In front of 62,000 spectators, Liverpool would slip to a slender 1-0 defeat.
The glitz and glamour of today’s football arrangements were not on offer for Joe Fagan’s team. The European champions made the journey, there and back, in the economy cabins, stopping in Anchorage, Alaska, as a linking flight destination.
Independiente put in a well-drilled performance, with the likes of Argentina legend and World Cup winner Jorge Burruchaga helping get the victory over the line.
2005 – Sao Paulo vs Liverpool
After years in the wilderness, the Reds were somehow back.
Rafa Benitez had pulled off the impossible and won the Champions League on his first season on Merseyside, guiding a team of Djimi Traores and Igor Biscans to the showpiece final and toppling one of the finest AC Milan sides in history.
Surely, then, Liverpool’s time to win the Club World Cup – now freshly rebranded once more – had arrived?
This was the first installment of the ‘FIFA Club World Championship’, which featured champions, and runners-up, from all FIFA’s confederations, rather than just Europe and South America.
Steven Gerrard was left dejected as Liverpool fell short in 2005, with two offside goals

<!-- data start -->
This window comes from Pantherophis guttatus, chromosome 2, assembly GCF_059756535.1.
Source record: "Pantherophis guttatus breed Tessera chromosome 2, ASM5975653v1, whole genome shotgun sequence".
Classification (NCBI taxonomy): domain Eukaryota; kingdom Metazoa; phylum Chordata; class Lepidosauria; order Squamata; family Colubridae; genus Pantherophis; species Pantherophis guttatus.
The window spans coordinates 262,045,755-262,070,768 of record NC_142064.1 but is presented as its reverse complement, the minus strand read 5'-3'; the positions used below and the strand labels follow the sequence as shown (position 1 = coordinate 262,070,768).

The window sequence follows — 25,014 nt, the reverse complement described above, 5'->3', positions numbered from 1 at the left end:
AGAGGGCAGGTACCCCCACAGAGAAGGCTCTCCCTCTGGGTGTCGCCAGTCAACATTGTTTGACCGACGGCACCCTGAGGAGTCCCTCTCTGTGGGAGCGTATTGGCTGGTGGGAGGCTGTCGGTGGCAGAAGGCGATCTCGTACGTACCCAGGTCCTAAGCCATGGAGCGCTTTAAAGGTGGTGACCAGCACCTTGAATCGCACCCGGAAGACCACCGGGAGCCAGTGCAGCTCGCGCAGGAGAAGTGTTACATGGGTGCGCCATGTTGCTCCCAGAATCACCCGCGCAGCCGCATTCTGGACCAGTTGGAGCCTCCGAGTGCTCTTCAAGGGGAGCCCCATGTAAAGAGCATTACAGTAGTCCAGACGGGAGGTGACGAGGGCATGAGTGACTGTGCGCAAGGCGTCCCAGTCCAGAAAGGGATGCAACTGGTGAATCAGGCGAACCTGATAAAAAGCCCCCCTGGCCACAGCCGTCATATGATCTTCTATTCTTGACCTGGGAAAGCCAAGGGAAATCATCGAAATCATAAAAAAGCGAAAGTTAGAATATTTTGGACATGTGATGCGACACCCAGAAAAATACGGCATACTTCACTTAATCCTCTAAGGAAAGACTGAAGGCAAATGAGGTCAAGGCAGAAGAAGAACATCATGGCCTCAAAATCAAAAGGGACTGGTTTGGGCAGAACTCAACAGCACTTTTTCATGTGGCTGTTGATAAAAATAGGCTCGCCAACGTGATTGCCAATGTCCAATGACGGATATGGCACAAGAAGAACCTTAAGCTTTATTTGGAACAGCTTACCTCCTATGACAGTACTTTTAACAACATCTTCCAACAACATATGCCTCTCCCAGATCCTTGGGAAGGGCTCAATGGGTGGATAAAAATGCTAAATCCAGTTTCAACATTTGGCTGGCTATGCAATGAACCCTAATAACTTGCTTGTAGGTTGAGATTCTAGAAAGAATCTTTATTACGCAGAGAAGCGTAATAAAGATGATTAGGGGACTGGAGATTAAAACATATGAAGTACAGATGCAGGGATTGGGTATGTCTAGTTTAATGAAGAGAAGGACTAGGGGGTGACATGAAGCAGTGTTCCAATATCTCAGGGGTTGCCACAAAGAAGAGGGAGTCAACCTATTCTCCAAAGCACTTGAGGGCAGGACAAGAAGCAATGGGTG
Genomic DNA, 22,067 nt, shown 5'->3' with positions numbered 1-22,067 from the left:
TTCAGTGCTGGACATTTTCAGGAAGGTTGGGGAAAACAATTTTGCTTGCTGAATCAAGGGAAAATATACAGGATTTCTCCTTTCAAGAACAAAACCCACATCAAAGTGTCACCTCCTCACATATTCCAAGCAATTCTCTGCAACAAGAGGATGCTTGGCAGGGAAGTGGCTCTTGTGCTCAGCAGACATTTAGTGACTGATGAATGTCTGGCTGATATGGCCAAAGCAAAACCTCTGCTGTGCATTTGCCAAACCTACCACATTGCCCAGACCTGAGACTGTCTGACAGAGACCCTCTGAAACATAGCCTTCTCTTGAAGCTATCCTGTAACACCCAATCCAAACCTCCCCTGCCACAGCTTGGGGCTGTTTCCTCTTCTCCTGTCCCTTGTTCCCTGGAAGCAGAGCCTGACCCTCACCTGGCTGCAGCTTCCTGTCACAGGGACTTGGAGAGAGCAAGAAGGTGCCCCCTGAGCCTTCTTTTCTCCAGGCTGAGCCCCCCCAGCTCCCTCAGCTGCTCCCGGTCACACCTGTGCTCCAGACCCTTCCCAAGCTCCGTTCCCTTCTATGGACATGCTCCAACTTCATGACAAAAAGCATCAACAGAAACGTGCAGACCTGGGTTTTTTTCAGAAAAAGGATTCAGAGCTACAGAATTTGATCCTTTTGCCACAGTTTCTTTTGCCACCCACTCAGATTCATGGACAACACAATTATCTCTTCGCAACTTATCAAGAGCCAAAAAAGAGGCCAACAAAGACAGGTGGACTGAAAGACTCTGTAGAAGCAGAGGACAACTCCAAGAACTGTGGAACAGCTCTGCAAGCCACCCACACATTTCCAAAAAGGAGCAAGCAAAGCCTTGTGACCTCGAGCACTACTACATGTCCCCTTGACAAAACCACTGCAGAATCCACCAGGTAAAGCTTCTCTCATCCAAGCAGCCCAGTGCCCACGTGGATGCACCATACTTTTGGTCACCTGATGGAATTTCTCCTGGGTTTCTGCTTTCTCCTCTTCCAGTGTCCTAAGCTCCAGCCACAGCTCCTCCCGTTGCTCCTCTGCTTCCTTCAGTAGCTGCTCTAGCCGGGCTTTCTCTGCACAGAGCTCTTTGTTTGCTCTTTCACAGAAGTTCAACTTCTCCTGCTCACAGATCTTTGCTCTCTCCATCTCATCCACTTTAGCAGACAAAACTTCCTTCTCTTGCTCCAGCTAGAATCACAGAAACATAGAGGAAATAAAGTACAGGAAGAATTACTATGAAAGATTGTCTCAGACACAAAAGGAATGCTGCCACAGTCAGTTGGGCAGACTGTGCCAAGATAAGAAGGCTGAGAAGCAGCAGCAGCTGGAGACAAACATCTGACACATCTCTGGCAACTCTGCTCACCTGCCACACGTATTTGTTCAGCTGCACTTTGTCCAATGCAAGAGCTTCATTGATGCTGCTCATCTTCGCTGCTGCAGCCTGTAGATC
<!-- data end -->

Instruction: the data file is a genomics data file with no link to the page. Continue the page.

Nonetheless, it was still a South American foe who faced off against Benitez’s side. Liverpool took the trip with a higher degree of respect, but once again struggled with jetlag upon arrival.
After blitzing Costa Rican side Deportivo Saprissa 3-0 in the semis, Liverpool looked well on course to bring the silverware back to England.
A final of repeated chances would culminate in utter frustration, however, and the Reds would be left empty handed once more with Rogerio Ceni in sensational form in goal for Sao Paulo.
Mineiro – who would go on to flop at Chelsea – scored the only goal of the game just before the half-hour mark, with Benitez’s side unable to respond despite hitting the woodwork on multiple occasions and having two goals disallowed for offside.
2019 – Retribution?
Liverpool must first overcome Mexican side Monterrey tonight, if they are to progress to the final.
Jurgen Klopp has taken a full strength squad out to Qatar, but had made clear his frustrations with hectic fixture congestion.
Questions have been raised over the Al Bayt Stadium, which is hosting each of the ties. But Klopp tried to dispel fears over the pitch on Tuesday.
Should the reigning European champions progress to Saturday’s final, Flamengo will be laying in wait again.
It’s the one trophy of the crop available today that Liverpool have not won. Yet, with such a blistering title charge in full force which is on course to end a painful 29-year wait, can the squad risk going full pelt at such a pivotal time?
Silverware is silverware at the end of the day, but only time will tell.
Liverpool’s high-flying current crop of stars now have chance to bring the trophy to Anfield